By Angie Raphael
Few films can make an audience cry consistently for almost two hours and still leave them feeling inspired and uplifted, but that is exactly the experience watching Wonder. Based on the 2012 novel by R. J. Palacio, Wonder is about 10-year-old Auggie Pullman (Jacob Tremblay), who has been home-schooled by his mother Isabel (Julia Roberts) because he has a facial deformity even after undergoing many corrective surgeries. But Isabel and Auggie's father Nate (Owen Wilson) decide it is now time to send the boy to school, despite fearing he will be bullied. Meanwhile, Auggie's sister Via (Izabela Vidovic) is struggling with the fact that her family is so focused on Auggie that they have little time to attend to her needs.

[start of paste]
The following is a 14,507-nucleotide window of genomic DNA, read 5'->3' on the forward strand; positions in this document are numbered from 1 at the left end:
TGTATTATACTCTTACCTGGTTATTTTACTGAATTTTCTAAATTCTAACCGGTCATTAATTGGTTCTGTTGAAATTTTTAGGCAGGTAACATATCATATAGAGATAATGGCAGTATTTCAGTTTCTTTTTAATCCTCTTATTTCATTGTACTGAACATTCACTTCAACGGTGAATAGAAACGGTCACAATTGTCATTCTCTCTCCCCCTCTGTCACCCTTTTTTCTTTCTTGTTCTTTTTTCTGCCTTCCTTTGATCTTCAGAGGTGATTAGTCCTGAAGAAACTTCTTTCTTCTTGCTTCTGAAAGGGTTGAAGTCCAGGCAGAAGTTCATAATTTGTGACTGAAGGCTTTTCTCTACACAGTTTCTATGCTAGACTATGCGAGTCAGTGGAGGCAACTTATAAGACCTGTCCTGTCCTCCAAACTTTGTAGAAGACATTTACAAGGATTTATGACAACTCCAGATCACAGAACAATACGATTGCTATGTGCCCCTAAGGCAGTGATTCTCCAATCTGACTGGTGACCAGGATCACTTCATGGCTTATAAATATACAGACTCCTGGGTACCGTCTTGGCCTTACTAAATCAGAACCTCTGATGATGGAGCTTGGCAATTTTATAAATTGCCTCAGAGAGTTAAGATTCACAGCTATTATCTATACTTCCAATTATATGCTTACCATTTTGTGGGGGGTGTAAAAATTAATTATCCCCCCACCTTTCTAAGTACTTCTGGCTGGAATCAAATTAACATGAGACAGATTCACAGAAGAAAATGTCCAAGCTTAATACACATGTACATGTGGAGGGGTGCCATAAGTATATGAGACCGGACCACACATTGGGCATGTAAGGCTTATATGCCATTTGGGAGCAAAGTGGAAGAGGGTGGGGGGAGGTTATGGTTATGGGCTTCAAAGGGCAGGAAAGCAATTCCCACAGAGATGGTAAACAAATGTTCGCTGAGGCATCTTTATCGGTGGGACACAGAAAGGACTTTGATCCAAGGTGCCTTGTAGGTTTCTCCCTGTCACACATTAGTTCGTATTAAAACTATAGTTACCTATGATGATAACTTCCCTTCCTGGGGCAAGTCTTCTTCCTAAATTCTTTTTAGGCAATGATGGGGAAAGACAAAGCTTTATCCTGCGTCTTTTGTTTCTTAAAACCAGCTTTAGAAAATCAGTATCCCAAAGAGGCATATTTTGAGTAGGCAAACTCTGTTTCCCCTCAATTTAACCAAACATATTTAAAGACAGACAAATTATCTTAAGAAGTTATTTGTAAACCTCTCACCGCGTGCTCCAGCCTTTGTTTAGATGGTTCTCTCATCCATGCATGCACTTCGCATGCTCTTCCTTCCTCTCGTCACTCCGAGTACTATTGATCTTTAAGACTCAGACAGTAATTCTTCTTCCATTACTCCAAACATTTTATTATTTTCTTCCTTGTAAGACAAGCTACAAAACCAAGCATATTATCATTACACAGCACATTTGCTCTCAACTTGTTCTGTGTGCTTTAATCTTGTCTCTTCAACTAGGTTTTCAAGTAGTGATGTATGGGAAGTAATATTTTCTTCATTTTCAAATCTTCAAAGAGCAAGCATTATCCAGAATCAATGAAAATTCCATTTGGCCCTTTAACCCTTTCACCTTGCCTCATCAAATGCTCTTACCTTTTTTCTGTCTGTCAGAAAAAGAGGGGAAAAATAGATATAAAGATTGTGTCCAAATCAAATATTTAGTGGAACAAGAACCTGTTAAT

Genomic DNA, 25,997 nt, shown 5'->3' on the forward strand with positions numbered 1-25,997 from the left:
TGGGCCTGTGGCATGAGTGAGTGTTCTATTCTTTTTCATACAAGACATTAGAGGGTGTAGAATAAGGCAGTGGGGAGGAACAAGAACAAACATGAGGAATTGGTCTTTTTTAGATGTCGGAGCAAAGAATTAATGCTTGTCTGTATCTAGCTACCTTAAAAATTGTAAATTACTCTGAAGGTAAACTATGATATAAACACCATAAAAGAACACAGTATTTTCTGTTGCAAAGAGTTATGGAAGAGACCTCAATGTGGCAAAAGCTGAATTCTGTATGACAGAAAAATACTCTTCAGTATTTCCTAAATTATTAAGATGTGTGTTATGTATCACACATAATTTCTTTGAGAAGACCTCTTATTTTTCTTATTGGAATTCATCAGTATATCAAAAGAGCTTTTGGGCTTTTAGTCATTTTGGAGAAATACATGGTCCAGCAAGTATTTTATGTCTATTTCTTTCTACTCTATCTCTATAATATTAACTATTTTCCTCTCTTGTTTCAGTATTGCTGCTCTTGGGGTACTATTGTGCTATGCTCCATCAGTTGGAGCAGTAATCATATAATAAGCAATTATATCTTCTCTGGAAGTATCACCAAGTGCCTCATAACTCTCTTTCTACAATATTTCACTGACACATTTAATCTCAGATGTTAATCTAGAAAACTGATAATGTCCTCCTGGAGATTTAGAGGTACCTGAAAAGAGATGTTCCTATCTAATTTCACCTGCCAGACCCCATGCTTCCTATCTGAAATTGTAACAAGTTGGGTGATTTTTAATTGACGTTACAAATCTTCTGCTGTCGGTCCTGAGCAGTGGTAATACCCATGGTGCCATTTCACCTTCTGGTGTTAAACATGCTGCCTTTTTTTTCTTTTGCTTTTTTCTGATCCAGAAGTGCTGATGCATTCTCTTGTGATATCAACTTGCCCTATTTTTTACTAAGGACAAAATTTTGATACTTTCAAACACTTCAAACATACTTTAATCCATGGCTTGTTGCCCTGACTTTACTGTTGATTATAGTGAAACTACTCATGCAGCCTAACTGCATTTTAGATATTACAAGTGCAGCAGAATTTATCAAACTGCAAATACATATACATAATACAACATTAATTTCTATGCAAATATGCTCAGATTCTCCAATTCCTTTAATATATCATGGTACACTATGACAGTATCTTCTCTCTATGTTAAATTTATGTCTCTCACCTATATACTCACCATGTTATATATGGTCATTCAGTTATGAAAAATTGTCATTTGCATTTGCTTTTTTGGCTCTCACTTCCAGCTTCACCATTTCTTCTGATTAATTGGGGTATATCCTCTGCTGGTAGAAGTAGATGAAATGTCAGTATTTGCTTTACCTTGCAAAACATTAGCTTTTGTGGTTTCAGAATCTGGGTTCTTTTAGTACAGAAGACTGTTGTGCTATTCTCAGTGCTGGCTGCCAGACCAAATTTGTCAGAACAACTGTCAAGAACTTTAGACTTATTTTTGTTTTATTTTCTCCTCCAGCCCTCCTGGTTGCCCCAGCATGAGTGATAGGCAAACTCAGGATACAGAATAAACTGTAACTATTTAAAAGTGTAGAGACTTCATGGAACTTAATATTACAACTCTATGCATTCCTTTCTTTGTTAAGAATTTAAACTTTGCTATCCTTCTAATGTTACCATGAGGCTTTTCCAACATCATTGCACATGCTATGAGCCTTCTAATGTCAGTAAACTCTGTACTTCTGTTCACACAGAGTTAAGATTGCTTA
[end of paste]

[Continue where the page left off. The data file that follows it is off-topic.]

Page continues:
The film tastefully explores what it is like for a person living with a disfigurement to go out into the world, constantly feeling like people are horrified to look at them. By making it about children, Wonder is also able to address issues surrounding bullying in schools, as well as the raw honesty of children who find it difficult to hide or filter what they are thinking and feeling. Tremblay is an extraordinary young actor and the other children playing his classmates are also very good. Vidovic is also excellent in her sympathetic role, while Wilson and Roberts add further gravitas to the film. The only criticism I have – and it is a minor one – is that every character is a little too saintly and the plot wraps up too neatly. Regardless, director/co-writer Stephen Chbosky never misses a moment to tug at the heart strings. Wonder is one of the most emotional, heartfelt and sweet films I have ever seen. Children and adults can learn some important lessons from it.